Lighting the Way to Greener Libraries

Indian Trails Public Library District, located in Wheeling, Ill., reopened its doors on April 10, 2017 after renovating the building and rebuilding in the space — making the way for a more contemporary, bright, open, and energy-efficient space for all uses and ages.

Racetrack Lighting YS

Photo Courtesy McShane Fleming Studios

Patrons now conduct research amid low wattage LED lighting, which is easier on their eyes and does not cast a shadow. The children’s department is the home to the longest LED racetrack lighting in North America. At 815 feet, this racetrack lighting adds a fun, lively and seamless feel to the department and the rest of the library. The space also has a skylight, which offers patrons natural light, especially during the long winter season. And, visitors can also snuggle up with a captivating book next to the gas fireplace.

 

But, the most relevant upgrade of the new building is the conversion of the pricey electric heating, ventilation, and air conditioning (HVAC) system to a more cost-efficient and cleaner system which features geothermal wells and natural gas boilers. The library currently houses 28 geothermal wells. Since the library reopened in April, it is still too early to report any energy savings since switching from electric to geothermal energy, although early indicators suggest significant cost savings on energy bills.

In September 2017, Indian Trails added green roofs to the west and south sides of the library on the second floor. The plant material is composed of sedum, which is a perennial plant that is native to the area and requires little or no maintenance. In the springtime the plant blooms star-shaped purple flowers.

In June 2017 the library learned that it had become the recipient of a $100,000 grant from EBSCO Information Services, a library resource provider for academic, public library, and government, and school customers. This grant is for the installation of a solar array at the library. The other $100,000.00 grant recipient was the Athens-Clarke County Library located in Athens, Ga.

“We are thrilled to receive this grant and be given the opportunity to further enhance our new building, stated Brian Shepard, the library executive director. “Through our expanded STEAM [Science, Technology, Engineering, Arts, and Mathematics] programming and makerspace initiatives, we hope to educate and inspire residents to explore the lasting benefits that sustainability practices contribute to an informed community.”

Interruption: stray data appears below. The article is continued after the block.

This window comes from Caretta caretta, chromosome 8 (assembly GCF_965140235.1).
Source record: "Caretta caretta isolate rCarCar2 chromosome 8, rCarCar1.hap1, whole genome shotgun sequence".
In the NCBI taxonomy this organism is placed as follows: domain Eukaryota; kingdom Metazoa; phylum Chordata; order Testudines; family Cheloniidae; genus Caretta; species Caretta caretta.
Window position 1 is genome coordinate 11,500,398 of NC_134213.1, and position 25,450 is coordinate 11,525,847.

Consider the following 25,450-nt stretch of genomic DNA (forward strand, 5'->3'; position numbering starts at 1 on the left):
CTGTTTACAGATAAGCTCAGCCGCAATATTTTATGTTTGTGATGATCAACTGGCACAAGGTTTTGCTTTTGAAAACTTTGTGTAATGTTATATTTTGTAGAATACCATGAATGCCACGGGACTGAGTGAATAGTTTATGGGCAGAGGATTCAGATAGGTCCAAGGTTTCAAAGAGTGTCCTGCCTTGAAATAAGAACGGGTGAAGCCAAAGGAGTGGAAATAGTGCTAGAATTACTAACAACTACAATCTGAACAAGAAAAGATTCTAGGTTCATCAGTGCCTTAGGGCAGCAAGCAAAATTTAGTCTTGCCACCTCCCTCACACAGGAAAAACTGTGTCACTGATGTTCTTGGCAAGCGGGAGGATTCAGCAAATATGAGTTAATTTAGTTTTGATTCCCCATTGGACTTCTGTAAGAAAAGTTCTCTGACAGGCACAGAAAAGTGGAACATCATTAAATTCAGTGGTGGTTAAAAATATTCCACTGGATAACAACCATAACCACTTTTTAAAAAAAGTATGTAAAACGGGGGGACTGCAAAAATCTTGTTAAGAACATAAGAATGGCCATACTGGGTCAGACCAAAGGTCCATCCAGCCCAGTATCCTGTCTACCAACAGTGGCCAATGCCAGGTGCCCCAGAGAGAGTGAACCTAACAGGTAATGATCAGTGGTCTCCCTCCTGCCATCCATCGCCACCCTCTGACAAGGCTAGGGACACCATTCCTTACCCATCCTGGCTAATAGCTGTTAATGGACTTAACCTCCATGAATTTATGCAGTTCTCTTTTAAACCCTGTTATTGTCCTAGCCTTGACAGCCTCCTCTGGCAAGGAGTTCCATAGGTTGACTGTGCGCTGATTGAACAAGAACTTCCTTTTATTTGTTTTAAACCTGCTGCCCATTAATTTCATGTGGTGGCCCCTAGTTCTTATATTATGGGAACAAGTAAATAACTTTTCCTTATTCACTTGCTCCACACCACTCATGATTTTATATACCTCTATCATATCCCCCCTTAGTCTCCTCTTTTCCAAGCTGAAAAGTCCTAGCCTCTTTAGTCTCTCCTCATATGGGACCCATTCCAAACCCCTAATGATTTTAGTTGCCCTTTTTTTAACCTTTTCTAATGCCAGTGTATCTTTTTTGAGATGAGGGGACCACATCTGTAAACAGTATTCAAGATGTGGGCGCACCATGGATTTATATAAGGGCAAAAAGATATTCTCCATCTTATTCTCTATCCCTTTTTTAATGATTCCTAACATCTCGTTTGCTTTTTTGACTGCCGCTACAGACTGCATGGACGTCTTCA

Since its doors reopened in April 2017, the response to the new facility has been overwhelmingly positive. In August, the library hosted the solar house exhibit from  the Illinois Solar Energy Association. When the solar panels are installed next year, the library will include programs for all ages about how  families can reduce their carbon footprint, and the benefits of solar energy.

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Sustainable Chicago 2015

Chicago has set the ambitious goal of being the first sustainable city in the US and the Sustainable Chicago 2015 plan, is already underway with 24 goals and 100 key actions. Named the 2014 National Earth Hour Capitol, Chicago is the first city with a climate smart policy.

According to a September 18, 2015 article on its Web site, the World Wildlife Foundation noted, chicagoflag“Sustainable Chicago is a broad action plan that covers seven themes: economic development and job creation; energy efficiency and clean energy; transportation options; water and wastewater and waste and recycling; parks, open space and healthy food; and climate change.”

The seven categories of Sustainable Chicago 2015 “…are related and reinforce each other…”:

  1. Economic development and job creation
  2. Energy efficiency and clean energy